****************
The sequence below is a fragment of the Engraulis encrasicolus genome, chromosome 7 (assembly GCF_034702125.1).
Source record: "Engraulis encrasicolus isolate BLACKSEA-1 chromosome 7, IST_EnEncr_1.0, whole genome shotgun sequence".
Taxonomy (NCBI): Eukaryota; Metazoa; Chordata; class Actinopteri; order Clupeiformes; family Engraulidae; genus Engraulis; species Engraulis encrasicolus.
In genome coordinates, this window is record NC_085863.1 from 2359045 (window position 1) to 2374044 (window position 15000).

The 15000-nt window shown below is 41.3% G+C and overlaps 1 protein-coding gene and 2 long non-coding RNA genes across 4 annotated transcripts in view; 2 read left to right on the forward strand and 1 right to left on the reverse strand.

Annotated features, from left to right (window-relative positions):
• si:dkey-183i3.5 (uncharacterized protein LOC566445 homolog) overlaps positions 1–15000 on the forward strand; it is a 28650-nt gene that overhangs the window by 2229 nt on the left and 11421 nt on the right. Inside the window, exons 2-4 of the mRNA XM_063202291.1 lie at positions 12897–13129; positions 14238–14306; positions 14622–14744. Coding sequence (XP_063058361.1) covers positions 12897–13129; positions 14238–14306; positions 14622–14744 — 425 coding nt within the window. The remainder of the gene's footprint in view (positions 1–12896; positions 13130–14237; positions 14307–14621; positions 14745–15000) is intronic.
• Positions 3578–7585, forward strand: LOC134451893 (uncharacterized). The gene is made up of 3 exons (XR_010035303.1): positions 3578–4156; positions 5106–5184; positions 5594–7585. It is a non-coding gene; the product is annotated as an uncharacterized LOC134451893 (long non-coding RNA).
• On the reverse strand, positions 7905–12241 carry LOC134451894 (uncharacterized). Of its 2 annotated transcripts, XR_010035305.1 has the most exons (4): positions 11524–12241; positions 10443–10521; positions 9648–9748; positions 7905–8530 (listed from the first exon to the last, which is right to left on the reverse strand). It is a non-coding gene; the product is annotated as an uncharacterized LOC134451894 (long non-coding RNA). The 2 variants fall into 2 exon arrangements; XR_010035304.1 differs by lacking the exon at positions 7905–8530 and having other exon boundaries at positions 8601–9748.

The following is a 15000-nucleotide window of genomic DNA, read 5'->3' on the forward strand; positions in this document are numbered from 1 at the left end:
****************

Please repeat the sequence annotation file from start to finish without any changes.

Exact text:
The sequence below is a fragment of the Engraulis encrasicolus genome, chromosome 7 (assembly GCF_034702125.1).
Source record: "Engraulis encrasicolus isolate BLACKSEA-1 chromosome 7, IST_EnEncr_1.0, whole genome shotgun sequence".
Taxonomy (NCBI): Eukaryota; Metazoa; Chordata; class Actinopteri; order Clupeiformes; family Engraulidae; genus Engraulis; species Engraulis encrasicolus.
In genome coordinates, this window is record NC_085863.1 from 2359045 (window position 1) to 2374044 (window position 15000).

The 15000-nt window shown below is 41.3% G+C and overlaps 1 protein-coding gene and 2 long non-coding RNA genes across 4 annotated transcripts in view; 2 read left to right on the forward strand and 1 right to left on the reverse strand.

Annotated features, from left to right (window-relative positions):
• si:dkey-183i3.5 (uncharacterized protein LOC566445 homolog) overlaps positions 1–15000 on the forward strand; it is a 28650-nt gene that overhangs the window by 2229 nt on the left and 11421 nt on the right. Inside the window, exons 2-4 of the mRNA XM_063202291.1 lie at positions 12897–13129; positions 14238–14306; positions 14622–14744. Coding sequence (XP_063058361.1) covers positions 12897–13129; positions 14238–14306; positions 14622–14744 — 425 coding nt within the window. The remainder of the gene's footprint in view (positions 1–12896; positions 13130–14237; positions 14307–14621; positions 14745–15000) is intronic.
• Positions 3578–7585, forward strand: LOC134451893 (uncharacterized). The gene is made up of 3 exons (XR_010035303.1): positions 3578–4156; positions 5106–5184; positions 5594–7585. It is a non-coding gene; the product is annotated as an uncharacterized LOC134451893 (long non-coding RNA).
• On the reverse strand, positions 7905–12241 carry LOC134451894 (uncharacterized). Of its 2 annotated transcripts, XR_010035305.1 has the most exons (4): positions 11524–12241; positions 10443–10521; positions 9648–9748; positions 7905–8530 (listed from the first exon to the last, which is right to left on the reverse strand). It is a non-coding gene; the product is annotated as an uncharacterized LOC134451894 (long non-coding RNA). The 2 variants fall into 2 exon arrangements; XR_010035304.1 differs by lacking the exon at positions 7905–8530 and having other exon boundaries at positions 8601–9748.

The following is a 15000-nucleotide window of genomic DNA, read 5'->3' on the forward strand; positions in this document are numbered from 1 at the left end: